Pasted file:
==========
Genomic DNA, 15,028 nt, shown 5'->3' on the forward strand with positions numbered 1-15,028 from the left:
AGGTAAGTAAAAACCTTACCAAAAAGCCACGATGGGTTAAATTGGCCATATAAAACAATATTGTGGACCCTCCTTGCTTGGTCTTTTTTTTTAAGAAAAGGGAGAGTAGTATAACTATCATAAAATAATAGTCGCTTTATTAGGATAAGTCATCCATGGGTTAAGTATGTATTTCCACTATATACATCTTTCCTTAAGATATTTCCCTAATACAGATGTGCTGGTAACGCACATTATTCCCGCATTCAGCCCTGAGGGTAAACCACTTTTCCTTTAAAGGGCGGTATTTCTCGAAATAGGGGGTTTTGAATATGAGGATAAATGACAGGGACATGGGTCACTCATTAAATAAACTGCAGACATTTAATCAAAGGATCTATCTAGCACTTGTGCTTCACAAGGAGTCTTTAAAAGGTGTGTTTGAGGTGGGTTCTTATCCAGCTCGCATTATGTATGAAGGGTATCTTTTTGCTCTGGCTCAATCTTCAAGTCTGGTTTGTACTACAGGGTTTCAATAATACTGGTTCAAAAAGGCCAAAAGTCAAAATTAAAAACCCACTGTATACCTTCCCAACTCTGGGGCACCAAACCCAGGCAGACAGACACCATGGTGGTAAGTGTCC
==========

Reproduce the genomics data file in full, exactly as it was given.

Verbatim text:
Genomic DNA, 15,028 nt, shown 5'->3' on the forward strand with positions numbered 1-15,028 from the left:
AGGTAAGTAAAAACCTTACCAAAAAGCCACGATGGGTTAAATTGGCCATATAAAACAATATTGTGGACCCTCCTTGCTTGGTCTTTTTTTTTAAGAAAAGGGAGAGTAGTATAACTATCATAAAATAATAGTCGCTTTATTAGGATAAGTCATCCATGGGTTAAGTATGTATTTCCACTATATACATCTTTCCTTAAGATATTTCCCTAATACAGATGTGCTGGTAACGCACATTATTCCCGCATTCAGCCCTGAGGGTAAACCACTTTTCCTTTAAAGGGCGGTATTTCTCGAAATAGGGGGTTTTGAATATGAGGATAAATGACAGGGACATGGGTCACTCATTAAATAAACTGCAGACATTTAATCAAAGGATCTATCTAGCACTTGTGCTTCACAAGGAGTCTTTAAAAGGTGTGTTTGAGGTGGGTTCTTATCCAGCTCGCATTATGTATGAAGGGTATCTTTTTGCTCTGGCTCAATCTTCAAGTCTGGTTTGTACTACAGGGTTTCAATAATACTGGTTCAAAAAGGCCAAAAGTCAAAATTAAAAACCCACTGTATACCTTCCCAACTCTGGGGCACCAAACCCAGGCAGACAGACACCATGGTGGTAAGTGTCC